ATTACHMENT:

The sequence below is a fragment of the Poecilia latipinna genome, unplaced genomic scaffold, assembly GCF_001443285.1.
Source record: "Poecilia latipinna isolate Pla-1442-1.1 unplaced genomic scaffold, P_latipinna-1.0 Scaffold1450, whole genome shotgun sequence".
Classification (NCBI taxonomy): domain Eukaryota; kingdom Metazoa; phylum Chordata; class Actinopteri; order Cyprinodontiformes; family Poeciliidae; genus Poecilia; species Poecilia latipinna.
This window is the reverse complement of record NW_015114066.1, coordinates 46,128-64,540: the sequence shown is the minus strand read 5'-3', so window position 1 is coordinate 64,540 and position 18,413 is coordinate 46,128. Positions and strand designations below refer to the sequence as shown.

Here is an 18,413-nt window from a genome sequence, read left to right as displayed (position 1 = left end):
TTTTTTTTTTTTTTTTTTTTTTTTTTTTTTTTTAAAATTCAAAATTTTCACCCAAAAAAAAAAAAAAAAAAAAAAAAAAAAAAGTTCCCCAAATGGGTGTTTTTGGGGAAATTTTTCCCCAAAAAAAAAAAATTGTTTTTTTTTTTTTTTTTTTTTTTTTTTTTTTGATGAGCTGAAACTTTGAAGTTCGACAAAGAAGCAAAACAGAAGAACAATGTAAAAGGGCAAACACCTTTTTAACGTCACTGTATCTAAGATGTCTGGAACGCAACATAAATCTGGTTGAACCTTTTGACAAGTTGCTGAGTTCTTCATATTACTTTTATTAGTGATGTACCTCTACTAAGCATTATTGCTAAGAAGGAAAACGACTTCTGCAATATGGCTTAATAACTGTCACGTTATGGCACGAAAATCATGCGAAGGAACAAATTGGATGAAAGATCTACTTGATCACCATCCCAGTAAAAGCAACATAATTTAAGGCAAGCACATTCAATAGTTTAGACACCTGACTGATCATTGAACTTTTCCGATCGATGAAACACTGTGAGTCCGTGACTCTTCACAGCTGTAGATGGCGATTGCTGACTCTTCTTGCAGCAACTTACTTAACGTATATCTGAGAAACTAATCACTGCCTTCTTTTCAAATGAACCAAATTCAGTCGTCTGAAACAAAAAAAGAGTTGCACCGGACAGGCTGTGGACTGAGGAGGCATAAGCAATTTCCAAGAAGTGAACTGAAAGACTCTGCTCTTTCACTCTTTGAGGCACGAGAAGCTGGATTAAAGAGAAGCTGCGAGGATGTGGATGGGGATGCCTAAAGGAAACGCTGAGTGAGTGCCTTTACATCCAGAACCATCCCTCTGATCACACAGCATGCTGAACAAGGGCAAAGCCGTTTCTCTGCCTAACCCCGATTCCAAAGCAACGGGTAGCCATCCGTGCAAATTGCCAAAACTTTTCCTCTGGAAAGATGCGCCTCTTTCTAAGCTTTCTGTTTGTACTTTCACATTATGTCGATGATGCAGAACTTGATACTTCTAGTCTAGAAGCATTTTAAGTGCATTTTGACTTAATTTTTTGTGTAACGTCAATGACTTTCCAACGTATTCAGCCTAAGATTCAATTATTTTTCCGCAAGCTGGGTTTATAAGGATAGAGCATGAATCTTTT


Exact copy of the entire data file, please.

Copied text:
The sequence below is a fragment of the Poecilia latipinna genome, unplaced genomic scaffold, assembly GCF_001443285.1.
Source record: "Poecilia latipinna isolate Pla-1442-1.1 unplaced genomic scaffold, P_latipinna-1.0 Scaffold1450, whole genome shotgun sequence".
Classification (NCBI taxonomy): domain Eukaryota; kingdom Metazoa; phylum Chordata; class Actinopteri; order Cyprinodontiformes; family Poeciliidae; genus Poecilia; species Poecilia latipinna.
This window is the reverse complement of record NW_015114066.1, coordinates 46,128-64,540: the sequence shown is the minus strand read 5'-3', so window position 1 is coordinate 64,540 and position 18,413 is coordinate 46,128. Positions and strand designations below refer to the sequence as shown.

Here is an 18,413-nt window from a genome sequence, read left to right as displayed (position 1 = left end):
TTTTTTTTTTTTTTTTTTTTTTTTTTTTTTTTTAAAATTCAAAATTTTCACCCAAAAAAAAAAAAAAAAAAAAAAAAAAAAAAGTTCCCCAAATGGGTGTTTTTGGGGAAATTTTTCCCCAAAAAAAAAAAATTGTTTTTTTTTTTTTTTTTTTTTTTTTTTTTTTGATGAGCTGAAACTTTGAAGTTCGACAAAGAAGCAAAACAGAAGAACAATGTAAAAGGGCAAACACCTTTTTAACGTCACTGTATCTAAGATGTCTGGAACGCAACATAAATCTGGTTGAACCTTTTGACAAGTTGCTGAGTTCTTCATATTACTTTTATTAGTGATGTACCTCTACTAAGCATTATTGCTAAGAAGGAAAACGACTTCTGCAATATGGCTTAATAACTGTCACGTTATGGCACGAAAATCATGCGAAGGAACAAATTGGATGAAAGATCTACTTGATCACCATCCCAGTAAAAGCAACATAATTTAAGGCAAGCACATTCAATAGTTTAGACACCTGACTGATCATTGAACTTTTCCGATCGATGAAACACTGTGAGTCCGTGACTCTTCACAGCTGTAGATGGCGATTGCTGACTCTTCTTGCAGCAACTTACTTAACGTATATCTGAGAAACTAATCACTGCCTTCTTTTCAAATGAACCAAATTCAGTCGTCTGAAACAAAAAAAGAGTTGCACCGGACAGGCTGTGGACTGAGGAGGCATAAGCAATTTCCAAGAAGTGAACTGAAAGACTCTGCTCTTTCACTCTTTGAGGCACGAGAAGCTGGATTAAAGAGAAGCTGCGAGGATGTGGATGGGGATGCCTAAAGGAAACGCTGAGTGAGTGCCTTTACATCCAGAACCATCCCTCTGATCACACAGCATGCTGAACAAGGGCAAAGCCGTTTCTCTGCCTAACCCCGATTCCAAAGCAACGGGTAGCCATCCGTGCAAATTGCCAAAACTTTTCCTCTGGAAAGATGCGCCTCTTTCTAAGCTTTCTGTTTGTACTTTCACATTATGTCGATGATGCAGAACTTGATACTTCTAGTCTAGAAGCATTTTAAGTGCATTTTGACTTAATTTTTTGTGTAACGTCAATGACTTTCCAACGTATTCAGCCTAAGATTCAATTATTTTTCCGCAAGCTGGGTTTATAAGGATAGAGCATGAATCTTTT